Whichever major party finds itself in power after the imminent Federal Election, Australia’s retail investors can gain most reassurance from the fact that they will probably end up as beneficiaries of an income tax cut.
Coalition Treasurer Josh Frydenberg pitched his Budget largesse at salary and wage earners but spread the net wide at those earning between $30,000 and $200,000 a year, with the maximum tax relief of $23,280 a year accruing to a dual income household with both members on $200,000 a year.
If they were both at $100,000 a year the benefit would be just over $6000, so clearly the best perks go to the highest earners.
That’s the main game for retail investors, with the secondary consideration being that the more money Australia’s wage earners get back in their pockets, the better our retail stocks are likely to do.
And of course a strong economy with low inflation is precisely the kind of big picture backdrop that our investors really need and want.
There are very few perks in the Budget that have been aimed specifically at investors. The only exception is a kinder treatment of people aged between 65 and 67 who want to tip anything up to $300,000 extra into their super by way of non concessional contributions, without having to pass what’s called the work test.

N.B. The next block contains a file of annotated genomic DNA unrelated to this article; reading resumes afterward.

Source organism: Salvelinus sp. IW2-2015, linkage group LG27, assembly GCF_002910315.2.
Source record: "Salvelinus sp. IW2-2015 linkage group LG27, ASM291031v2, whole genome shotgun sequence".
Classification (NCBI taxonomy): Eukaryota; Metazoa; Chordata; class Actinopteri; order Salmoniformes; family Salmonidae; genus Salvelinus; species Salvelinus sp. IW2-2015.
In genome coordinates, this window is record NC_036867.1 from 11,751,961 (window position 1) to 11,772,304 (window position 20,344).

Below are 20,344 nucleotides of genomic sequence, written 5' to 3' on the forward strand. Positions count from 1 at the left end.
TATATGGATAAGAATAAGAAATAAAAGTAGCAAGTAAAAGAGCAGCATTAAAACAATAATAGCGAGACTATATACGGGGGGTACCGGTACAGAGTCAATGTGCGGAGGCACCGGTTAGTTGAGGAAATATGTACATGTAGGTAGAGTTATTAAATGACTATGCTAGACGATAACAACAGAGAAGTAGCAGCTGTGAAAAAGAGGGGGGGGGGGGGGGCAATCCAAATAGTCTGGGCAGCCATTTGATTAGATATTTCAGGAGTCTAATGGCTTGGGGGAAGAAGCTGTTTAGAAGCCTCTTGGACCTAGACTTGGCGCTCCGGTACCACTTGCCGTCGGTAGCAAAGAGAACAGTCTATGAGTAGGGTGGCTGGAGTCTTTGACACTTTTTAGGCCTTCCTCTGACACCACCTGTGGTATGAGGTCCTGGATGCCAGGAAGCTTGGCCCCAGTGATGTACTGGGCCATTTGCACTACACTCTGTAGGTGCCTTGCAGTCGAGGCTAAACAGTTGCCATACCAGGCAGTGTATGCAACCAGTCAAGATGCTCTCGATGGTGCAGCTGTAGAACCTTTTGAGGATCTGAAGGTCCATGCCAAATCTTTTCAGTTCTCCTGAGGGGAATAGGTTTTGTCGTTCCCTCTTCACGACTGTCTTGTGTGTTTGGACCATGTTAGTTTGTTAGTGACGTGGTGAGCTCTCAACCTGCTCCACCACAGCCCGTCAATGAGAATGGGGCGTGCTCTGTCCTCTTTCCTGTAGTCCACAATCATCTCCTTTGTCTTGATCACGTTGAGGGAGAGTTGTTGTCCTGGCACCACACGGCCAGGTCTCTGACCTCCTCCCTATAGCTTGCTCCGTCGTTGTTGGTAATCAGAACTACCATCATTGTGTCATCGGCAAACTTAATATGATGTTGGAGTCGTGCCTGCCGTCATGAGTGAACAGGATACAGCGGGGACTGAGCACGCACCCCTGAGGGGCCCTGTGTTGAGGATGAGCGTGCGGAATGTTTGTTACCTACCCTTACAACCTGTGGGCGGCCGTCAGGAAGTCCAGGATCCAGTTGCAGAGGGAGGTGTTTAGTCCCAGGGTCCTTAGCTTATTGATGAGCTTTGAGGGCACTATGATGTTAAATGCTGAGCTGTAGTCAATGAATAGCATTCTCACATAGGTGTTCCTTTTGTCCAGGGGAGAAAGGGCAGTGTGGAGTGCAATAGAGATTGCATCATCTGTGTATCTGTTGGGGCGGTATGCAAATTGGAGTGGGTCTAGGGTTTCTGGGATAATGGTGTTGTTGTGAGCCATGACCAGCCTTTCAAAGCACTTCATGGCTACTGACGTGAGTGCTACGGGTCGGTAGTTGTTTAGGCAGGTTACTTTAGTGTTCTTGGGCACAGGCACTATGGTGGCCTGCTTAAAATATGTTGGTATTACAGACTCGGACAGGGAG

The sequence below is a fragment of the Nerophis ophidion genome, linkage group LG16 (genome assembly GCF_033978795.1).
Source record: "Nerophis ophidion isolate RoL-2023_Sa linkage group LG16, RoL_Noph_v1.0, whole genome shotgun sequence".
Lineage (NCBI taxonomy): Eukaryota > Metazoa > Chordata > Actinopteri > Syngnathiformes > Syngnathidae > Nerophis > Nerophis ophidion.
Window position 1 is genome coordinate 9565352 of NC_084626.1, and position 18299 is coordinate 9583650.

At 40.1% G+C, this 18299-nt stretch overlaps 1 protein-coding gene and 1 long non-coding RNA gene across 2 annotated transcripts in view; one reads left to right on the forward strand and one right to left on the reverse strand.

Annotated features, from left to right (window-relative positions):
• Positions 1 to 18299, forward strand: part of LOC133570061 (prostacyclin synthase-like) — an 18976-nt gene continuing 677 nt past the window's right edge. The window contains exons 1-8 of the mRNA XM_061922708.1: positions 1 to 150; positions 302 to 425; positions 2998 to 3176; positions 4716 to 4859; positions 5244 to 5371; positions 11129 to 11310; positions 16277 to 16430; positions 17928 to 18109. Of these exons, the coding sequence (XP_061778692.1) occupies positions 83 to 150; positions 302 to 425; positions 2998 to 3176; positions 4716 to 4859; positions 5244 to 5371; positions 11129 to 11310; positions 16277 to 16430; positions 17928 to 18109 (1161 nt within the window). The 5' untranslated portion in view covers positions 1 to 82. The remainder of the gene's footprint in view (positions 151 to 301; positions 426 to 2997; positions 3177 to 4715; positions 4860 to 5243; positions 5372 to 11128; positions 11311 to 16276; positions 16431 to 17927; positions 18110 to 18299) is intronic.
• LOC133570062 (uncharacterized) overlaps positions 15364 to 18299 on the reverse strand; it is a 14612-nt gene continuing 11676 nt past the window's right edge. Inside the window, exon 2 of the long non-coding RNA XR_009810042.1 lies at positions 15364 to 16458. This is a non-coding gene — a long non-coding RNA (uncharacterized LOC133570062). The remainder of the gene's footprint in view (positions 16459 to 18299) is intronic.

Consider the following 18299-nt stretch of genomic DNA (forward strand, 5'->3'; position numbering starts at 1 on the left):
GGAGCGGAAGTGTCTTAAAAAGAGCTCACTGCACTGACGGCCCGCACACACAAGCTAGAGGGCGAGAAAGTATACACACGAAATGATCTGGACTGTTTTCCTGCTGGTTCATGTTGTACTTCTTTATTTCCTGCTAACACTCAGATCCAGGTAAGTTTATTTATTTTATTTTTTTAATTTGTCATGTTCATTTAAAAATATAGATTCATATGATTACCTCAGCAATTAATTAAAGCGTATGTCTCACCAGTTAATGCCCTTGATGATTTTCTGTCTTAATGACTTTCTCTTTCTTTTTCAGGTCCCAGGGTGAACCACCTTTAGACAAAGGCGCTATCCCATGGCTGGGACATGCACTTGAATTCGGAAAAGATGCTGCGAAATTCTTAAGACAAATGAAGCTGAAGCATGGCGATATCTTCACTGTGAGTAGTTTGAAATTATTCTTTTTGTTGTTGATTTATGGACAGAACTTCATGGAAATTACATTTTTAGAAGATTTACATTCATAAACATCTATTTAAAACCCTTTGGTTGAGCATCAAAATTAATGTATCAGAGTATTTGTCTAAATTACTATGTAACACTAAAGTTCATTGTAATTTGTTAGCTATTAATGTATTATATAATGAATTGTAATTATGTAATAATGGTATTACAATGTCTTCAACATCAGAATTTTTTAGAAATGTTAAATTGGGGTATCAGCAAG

Until now the top age limit for avoiding the work test was 65.
The test, which isn’t in fact that onerous, involves proving you’ve worked 40 hours over a 30 day period, or basically ten paid hours a week. Such a cash splash is most commonly the result of downsizing the family home.
But given we’re actually more likely to get a Labor Government for the next three year, it’s cheering to realise that Opposition leader Bill Shorten plans to outdo Josh Frydenberg’s tax cut offering.
His main focus is people earning below $40,000 a year, but he plans to offer tax benefits higher up the earnings scale that only peter out once people have a taxable income above $125,000 a year.
By way of example Mr Shorten plans to take up the second stage of the Government’s tax cut plan, offering around $550 a year of tax relief for workers earning more than $41,000 a year…even if it doesn’t kick in until July 2022.
To be brutal, it’s quite possible that much of this year’s Budget proposals will end up never being legislated because the Federal Election may put Labor in before the Coalition can legislate any of these measures.
This isn’t wild surmise: Tabcorp has Labor at $1.18 to win compared with the Coalition at $4.00.